Twenty-four-year old Abiel was born and raised in Hong Kong before coming to the UK to study International Business at University of Sussex. He ran 2 companies before founding Vuala, an educational platform and an ESG consultancy.
It was his father, Anthony Ma, who came up with the concept for the auto-separation bins. Anthony was previously Head of Water and Environmental Technology for a research institute established by the Hong Kong government for over 30 years, and outlined the idea in a lecture to the Hong Kong Institution of Engineers, where he was then chairman of the Environmental Division. His son was sitting in the audience.
“I just figured it was such a waste for him to do all that research, and I wanted to take it into the real world,” remembers Abiel, in perhaps a role reversal in the father-son relationship. “I spent quite a long time persuading him to quit his job and come and join me!”
Studying for MSt in Entrepreneurship provided knowledge to found a startup
To provide a solid foundation to build his startup, Abiel decided to study for a Master of Studies in Entrepreneurship (MSt) at Cambridge Judge Business School. He founded Vuala while on the programme, and wanted to prove to his dad that there was a market. As part of his research project, he analysed all the publicly available data he could find for every postcode area in London on the amount of food waste created per day, food waste density by borough, and which organisations could potentially be clients. His dad was persuaded and moved to the UK, joining Vuala as CTO.
“I learned a lot from the MSt”, says Abiel. “They are very hands on and practical about how to raise finance, how to manage teams in a rapid growth way, as well as understanding marketing, strategy and product development – all packed into a two-year programme.”
How support from Accelerate Cambridge transitioned an idea into an award-winning product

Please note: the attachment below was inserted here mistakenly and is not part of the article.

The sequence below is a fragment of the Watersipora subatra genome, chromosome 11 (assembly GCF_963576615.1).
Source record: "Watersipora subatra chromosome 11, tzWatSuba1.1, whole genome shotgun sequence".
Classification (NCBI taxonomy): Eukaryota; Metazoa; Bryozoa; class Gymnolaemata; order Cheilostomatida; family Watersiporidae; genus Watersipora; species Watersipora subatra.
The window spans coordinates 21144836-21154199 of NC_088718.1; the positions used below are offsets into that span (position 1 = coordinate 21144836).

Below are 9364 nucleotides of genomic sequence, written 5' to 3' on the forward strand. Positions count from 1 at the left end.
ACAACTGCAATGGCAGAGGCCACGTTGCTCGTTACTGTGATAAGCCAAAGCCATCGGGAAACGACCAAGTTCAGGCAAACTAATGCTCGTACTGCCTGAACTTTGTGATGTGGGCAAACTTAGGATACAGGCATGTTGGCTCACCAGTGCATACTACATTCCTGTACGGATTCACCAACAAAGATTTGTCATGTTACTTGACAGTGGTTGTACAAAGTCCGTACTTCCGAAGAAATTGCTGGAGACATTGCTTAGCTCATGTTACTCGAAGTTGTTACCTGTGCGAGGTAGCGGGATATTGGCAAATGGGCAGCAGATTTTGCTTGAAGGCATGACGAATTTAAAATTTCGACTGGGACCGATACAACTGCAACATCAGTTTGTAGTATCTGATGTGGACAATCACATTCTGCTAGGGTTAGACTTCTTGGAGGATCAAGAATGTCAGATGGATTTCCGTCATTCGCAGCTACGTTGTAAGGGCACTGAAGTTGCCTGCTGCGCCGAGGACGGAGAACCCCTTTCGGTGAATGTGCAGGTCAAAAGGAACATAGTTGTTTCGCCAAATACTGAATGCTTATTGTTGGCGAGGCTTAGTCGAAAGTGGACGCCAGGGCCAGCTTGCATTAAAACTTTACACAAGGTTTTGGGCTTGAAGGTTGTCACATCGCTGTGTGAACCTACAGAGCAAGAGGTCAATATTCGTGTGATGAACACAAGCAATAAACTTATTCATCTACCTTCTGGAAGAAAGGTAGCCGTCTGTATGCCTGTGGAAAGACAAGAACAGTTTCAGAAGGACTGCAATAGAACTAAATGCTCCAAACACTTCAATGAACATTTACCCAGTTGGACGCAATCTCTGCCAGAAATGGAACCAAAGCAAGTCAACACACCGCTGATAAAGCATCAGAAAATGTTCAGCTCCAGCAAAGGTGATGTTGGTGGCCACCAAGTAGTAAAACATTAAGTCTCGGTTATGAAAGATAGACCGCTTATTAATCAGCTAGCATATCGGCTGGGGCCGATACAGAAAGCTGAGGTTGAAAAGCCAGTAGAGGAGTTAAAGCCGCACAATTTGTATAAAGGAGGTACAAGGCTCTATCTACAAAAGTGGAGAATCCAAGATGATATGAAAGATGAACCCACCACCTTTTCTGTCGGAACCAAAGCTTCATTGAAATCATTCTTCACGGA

Vuala is currently supported by the Accelerate Cambridge programme run by the Entrepreneurship Centre at Cambridge Judge, and Abiel credits their lead mentor Michael Grange from Arm as being crucial in helping Vuala transition the idea into a product and developing a tech and business road map.
“We started out in Accelerate Cambridge as a tech company, but it helped us change our mindset and now we understand about patents and legal tools, and developing multi-streams of revenue,” says Abiel. “We have also secured our grants while on the programme, and won the 2022 Trinity Bradfield Prize, and I was awarded Young Innovator of the Year which is an incredible honour.”
“It also taught us about company values. We want the planet to be a better place and this core value runs through the business from choosing sustainable materials in the manufacturing, using electric vehicles for transportation, and hiring people with core values. Working with my dad is also a really precious moment.” Adds his father Anthony: “It’s really a blessing to work as a partner with my son and strive for our common vision. The experiences of attending accelerator programmes, joining award competitions, and fabricating our prototype together are just incredibly wonderful. We have never been so close with each other!”